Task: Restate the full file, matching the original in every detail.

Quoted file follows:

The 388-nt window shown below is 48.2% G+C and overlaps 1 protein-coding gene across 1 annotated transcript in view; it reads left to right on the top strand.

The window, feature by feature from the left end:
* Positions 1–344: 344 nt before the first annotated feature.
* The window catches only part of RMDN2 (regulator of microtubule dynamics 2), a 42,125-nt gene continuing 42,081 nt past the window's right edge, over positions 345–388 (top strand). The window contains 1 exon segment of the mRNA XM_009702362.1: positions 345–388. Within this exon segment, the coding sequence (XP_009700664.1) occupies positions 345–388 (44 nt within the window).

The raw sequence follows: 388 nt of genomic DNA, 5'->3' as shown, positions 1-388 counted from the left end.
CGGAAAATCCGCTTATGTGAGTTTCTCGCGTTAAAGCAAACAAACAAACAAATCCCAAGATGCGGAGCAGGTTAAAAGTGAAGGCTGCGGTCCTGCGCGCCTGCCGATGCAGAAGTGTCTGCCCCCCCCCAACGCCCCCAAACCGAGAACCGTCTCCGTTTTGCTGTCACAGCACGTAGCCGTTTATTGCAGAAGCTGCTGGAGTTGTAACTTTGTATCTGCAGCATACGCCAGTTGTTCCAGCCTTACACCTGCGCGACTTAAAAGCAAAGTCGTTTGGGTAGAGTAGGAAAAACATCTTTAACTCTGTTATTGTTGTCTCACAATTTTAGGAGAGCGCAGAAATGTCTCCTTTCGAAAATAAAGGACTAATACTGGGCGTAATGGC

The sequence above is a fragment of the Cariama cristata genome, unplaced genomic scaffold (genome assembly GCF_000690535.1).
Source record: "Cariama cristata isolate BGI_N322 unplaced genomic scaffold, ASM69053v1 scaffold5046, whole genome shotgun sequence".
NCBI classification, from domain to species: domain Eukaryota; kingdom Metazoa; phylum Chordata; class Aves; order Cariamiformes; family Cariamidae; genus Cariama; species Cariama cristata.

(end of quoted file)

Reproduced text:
The 388-nt window shown below is 48.2% G+C and overlaps 1 protein-coding gene across 1 annotated transcript in view; it reads left to right on the top strand.

The window, feature by feature from the left end:
* Positions 1–344: 344 nt before the first annotated feature.
* The window catches only part of RMDN2 (regulator of microtubule dynamics 2), a 42,125-nt gene continuing 42,081 nt past the window's right edge, over positions 345–388 (top strand). The window contains 1 exon segment of the mRNA XM_009702362.1: positions 345–388. Within this exon segment, the coding sequence (XP_009700664.1) occupies positions 345–388 (44 nt within the window).

The raw sequence follows: 388 nt of genomic DNA, 5'->3' as shown, positions 1-388 counted from the left end.
CGGAAAATCCGCTTATGTGAGTTTCTCGCGTTAAAGCAAACAAACAAACAAATCCCAAGATGCGGAGCAGGTTAAAAGTGAAGGCTGCGGTCCTGCGCGCCTGCCGATGCAGAAGTGTCTGCCCCCCCCCAACGCCCCCAAACCGAGAACCGTCTCCGTTTTGCTGTCACAGCACGTAGCCGTTTATTGCAGAAGCTGCTGGAGTTGTAACTTTGTATCTGCAGCATACGCCAGTTGTTCCAGCCTTACACCTGCGCGACTTAAAAGCAAAGTCGTTTGGGTAGAGTAGGAAAAACATCTTTAACTCTGTTATTGTTGTCTCACAATTTTAGGAGAGCGCAGAAATGTCTCCTTTCGAAAATAAAGGACTAATACTGGGCGTAATGGC

The sequence above is a fragment of the Cariama cristata genome, unplaced genomic scaffold (genome assembly GCF_000690535.1).
Source record: "Cariama cristata isolate BGI_N322 unplaced genomic scaffold, ASM69053v1 scaffold5046, whole genome shotgun sequence".
NCBI classification, from domain to species: domain Eukaryota; kingdom Metazoa; phylum Chordata; class Aves; order Cariamiformes; family Cariamidae; genus Cariama; species Cariama cristata.